Guard Dogs Left Unprotected in Freezing Temperature When Canada Got Colder Than Mars & North Pole

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By Sounak Mukhopadhyay | January 6, 2014 1:45 PM EST

Animal welfare organisations are concerned about the way a plumbing company in Montreal treating guard dogs. J. Jodoin Plumbing is accused of having kept a couple of guard dogs outside in freezing cold.

Company owner Roger Barre told CBC News that the company had rented the guard dogs from a security providing company. The dogs were kept in an insulated shelters covered by a plastic tarp, he informed. He claimed that there had been no issues for the last five years. He also added that SPCA had visited the place and investigated previously. They found nothing wrong with the dogs during their earlier visits. Mr Barre demanded that he was not a person to mistreat animals. He denied that the dogs had ever been mistreated.

K-911, the animal ambulance service, apparently received several calls during the extreme weather conditions Canada suffered. At one point of time, it got even colder than Mars and the North Pole [Read Here]. Numerous people were concerned about how dogs were treated during the freezing conditions. K-911 owner Rodney McLean informed that he had received many such calls and decided to check it for himself.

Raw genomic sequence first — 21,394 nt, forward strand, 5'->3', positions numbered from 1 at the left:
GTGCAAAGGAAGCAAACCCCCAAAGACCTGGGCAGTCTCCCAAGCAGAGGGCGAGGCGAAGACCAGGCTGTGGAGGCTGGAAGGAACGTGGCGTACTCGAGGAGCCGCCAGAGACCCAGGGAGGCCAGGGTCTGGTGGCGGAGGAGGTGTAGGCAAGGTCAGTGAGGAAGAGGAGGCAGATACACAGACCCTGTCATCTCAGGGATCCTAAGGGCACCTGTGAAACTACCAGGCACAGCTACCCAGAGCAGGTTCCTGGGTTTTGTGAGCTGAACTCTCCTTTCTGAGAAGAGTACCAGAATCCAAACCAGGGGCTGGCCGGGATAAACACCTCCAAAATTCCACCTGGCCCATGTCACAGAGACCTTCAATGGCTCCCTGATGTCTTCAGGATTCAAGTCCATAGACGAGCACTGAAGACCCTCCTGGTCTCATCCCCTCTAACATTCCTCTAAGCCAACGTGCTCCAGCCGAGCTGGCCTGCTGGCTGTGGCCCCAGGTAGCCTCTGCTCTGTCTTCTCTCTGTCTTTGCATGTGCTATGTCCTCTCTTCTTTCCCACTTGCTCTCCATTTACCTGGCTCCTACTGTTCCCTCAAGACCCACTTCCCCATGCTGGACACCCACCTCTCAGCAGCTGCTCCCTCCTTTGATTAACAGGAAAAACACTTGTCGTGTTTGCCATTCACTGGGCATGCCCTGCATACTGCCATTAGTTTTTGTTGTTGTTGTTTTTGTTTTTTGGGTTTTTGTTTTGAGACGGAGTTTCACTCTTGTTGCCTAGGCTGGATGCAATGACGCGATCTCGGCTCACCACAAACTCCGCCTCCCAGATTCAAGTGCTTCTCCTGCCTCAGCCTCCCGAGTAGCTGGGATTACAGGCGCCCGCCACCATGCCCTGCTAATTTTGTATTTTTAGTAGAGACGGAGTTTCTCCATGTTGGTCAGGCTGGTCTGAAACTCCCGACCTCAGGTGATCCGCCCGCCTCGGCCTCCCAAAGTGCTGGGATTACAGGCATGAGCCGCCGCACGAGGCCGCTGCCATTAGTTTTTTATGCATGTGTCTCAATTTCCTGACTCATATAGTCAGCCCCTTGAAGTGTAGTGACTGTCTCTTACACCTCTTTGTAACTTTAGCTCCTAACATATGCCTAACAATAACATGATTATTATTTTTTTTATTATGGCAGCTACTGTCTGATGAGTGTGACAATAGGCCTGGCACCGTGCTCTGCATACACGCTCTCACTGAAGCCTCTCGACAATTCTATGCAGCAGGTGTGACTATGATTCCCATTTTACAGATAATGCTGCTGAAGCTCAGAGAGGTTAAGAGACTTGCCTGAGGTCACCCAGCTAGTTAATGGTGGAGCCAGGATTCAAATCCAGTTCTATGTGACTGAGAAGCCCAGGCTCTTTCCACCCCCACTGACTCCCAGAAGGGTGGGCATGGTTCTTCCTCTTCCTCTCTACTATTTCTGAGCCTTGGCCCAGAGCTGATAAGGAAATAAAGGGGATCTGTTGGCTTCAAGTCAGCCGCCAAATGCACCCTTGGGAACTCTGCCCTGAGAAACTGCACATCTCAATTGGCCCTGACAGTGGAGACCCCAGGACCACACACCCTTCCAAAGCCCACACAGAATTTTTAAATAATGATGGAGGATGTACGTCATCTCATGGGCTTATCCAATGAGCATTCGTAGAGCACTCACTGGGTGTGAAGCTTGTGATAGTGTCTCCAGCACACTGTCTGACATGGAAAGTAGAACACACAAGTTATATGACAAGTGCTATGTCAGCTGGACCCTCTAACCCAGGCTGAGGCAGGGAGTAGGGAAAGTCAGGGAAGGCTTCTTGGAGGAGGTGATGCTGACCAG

Mr McLean told CBC News that, during his visit, he did not find anything that he might have liked. The condition of one dog in particular left him worried. The dog was "cold and scared". He informed that the vocal cords of the dogs were cut. Mr McLean found it to be extremely "cruel". He took photos and posted them on the Facebook page of K911 Animal Ambulance - Ambulance Animaux de K911.

The post led a series of concerns by the page followers. Eventually, K-911 was invited to visit the company again to see the condition of the dogs. Mr McLean stated that he found a couple of dogs inside a cage which had some wooden boxes wrapped in Styrofoam. He insisted that the dogs required heat during extreme cold weather conditions.

On the contrary, J. Jodoin employee Philippe Gagnon thought otherwise. Mr Gagnon told CBC News that the dogs did not require any additional heat since they had a 4-inch thick fur around them.

Dr Amanda Nuzzi, being a veterinarian, apparently knows a little more about dogs than Mr Gagnon. When she was asked about the requirements, she said that dogs, except some Arctic breeds, usually should not find their fur enough to protect themselves under freezing conditions.

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